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Thursday, July 7, 2016

Grandma's will is pretty unpopular. Was she too old to make a will?

Isn't it funny how an older person who makes an unpopular will is often accused by his or her family of not knowing what he or she was doing? Only the ones who agree with the disposition under the will are the ones who think the senior had mental capacity. A reader recently sent me a note which is a great example of that sort of thinking:

"My grandma made a new will when she was 95. My aunt always shared my grandma's cottage with us while she acted as grandma's power of attorney, and all of us grand-kids have keys to it. Now my grandma is willing the cottage to one of her daughters and we think it's because she didn't want it sold out of the family. The one who is getting the cottage is not being fair or letting us use it. Is there any law saying 95 is too old to make a will?"

No, there is no law saying that 95 is too old to make a will. I personally have made wills for people more than 100 years old. The litmus test is not age but mental capacity and plenty of seniors have full mental capacity for their entire lives.

I'm having trouble with your assumption that what your grandmother says in her will is not what she really wants. If she didn't want to leave her cottage to her daughter, she didn't have to. If she wanted to leave it to her grandchildren, she could have done so. The fact that her intentions for her own property do not match your wishes just doesn't matter. She can do what she wants with her own cottage. You'll have to suck it up.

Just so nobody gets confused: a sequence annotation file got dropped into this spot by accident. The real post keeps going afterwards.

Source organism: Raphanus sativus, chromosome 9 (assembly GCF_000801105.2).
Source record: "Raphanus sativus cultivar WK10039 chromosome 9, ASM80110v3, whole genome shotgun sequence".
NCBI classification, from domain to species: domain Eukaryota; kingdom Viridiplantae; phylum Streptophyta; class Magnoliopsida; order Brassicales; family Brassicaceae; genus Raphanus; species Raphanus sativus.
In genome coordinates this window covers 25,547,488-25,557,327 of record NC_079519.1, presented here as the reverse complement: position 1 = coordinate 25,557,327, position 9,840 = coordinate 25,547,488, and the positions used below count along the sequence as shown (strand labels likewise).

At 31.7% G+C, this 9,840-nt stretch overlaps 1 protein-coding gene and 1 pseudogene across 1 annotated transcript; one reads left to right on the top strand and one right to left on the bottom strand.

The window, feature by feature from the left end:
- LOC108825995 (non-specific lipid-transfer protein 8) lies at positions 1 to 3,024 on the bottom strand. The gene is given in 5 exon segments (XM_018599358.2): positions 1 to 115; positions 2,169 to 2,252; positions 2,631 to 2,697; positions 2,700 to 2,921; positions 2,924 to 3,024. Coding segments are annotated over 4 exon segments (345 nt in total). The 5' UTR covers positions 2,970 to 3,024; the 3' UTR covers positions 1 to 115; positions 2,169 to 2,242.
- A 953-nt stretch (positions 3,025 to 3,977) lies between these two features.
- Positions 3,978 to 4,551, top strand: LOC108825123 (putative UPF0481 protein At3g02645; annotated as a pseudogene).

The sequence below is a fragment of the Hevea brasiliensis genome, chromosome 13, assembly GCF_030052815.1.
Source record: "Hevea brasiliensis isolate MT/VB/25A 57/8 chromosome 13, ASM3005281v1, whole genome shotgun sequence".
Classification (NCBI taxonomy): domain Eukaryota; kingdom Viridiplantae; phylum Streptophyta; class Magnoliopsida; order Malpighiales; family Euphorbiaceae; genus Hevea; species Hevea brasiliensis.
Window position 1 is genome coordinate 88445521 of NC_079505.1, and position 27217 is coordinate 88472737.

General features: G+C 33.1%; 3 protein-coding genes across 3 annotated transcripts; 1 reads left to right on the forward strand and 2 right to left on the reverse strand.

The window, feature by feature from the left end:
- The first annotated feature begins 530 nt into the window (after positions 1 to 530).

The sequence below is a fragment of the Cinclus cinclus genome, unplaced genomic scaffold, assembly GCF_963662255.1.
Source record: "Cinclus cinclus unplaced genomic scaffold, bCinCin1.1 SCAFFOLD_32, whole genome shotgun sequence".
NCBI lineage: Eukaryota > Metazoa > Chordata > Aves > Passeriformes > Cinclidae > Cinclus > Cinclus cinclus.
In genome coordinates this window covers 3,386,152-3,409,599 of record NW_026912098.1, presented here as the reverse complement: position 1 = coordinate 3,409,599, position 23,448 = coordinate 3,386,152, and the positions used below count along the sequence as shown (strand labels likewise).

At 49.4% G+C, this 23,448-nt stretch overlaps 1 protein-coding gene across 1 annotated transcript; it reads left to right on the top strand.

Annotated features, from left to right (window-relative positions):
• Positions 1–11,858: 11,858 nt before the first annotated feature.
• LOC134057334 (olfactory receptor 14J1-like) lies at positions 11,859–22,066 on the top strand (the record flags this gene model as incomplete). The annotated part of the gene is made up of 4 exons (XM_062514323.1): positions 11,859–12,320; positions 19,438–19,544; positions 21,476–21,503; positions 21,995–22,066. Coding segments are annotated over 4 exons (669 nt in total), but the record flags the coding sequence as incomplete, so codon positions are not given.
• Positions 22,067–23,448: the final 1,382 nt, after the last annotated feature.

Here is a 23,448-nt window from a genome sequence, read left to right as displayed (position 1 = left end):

It also baffles me that you think giving the cottage to her daughter somehow defeats an intention to keep it in the family. Last time I looked, a daughter was family.

Assuming that your grandmother has mental capacity to make a will, she can leave her property to whomever she wishes. It's unfortunate for you that it upsets the status quo, but that does not mean you should be looking for ways to overturn her will. I notice that whenever a senior makes a financial decision that is unpopular, his or her family members automatically turn to the possibility of mental frailty on the part of the senior, rather than looking at the possibility of sour grapes by the rest of the family.

I cannot tell from your question whether your grandmother made her will before your aunt started acting as her POA. In terms of mental capacity, this could be problematic. If she made her will while the POA was in effect, it could cast doubt on her ability to make the will, based on the fact that a POA is not usually used while the donor still has capacity. Even that is not a hard-and-fast rule though, because sometimes seniors do put immediate enduring POAs into effect if they want help with the banking.

You should know that if your grandmother's will were to be challenged successfully, you are not likely to be a beneficiary of her estate anyway. Intestacy laws would not include you unless your parent on your grandmother's side died before your grandmother did. So think twice before  you start wishing that will away.




1 comment:

  1. The question seems to imply the grandma has not yet died as it states:"Now my grandma is willing the cottage to one of her daughters..." That statement appears to conflict with:"My grandma made a new will when she was 95" and "acted as grandma's power of attorney" as past tense statements.

    Perhaps this matter actually relates to family members assuming they have rights where no rights have yet been conveyed.

    While POA may have been assigned if needed, that POA would not be enacted if the grandma continues to have mentally capacity. Even if enacted, as the POA is to act in the grandma's interest, how is allowing family members to use the cottage, to the grandma's benefit unless rent was charged?

    Since the daughter appears to have not yet been awarded the cottage, the cottage would continue to be owned by the grandma or at least by the grandma's estate. Until the ownership is transferred, the daughter would have no control over the cottage.

    Mark

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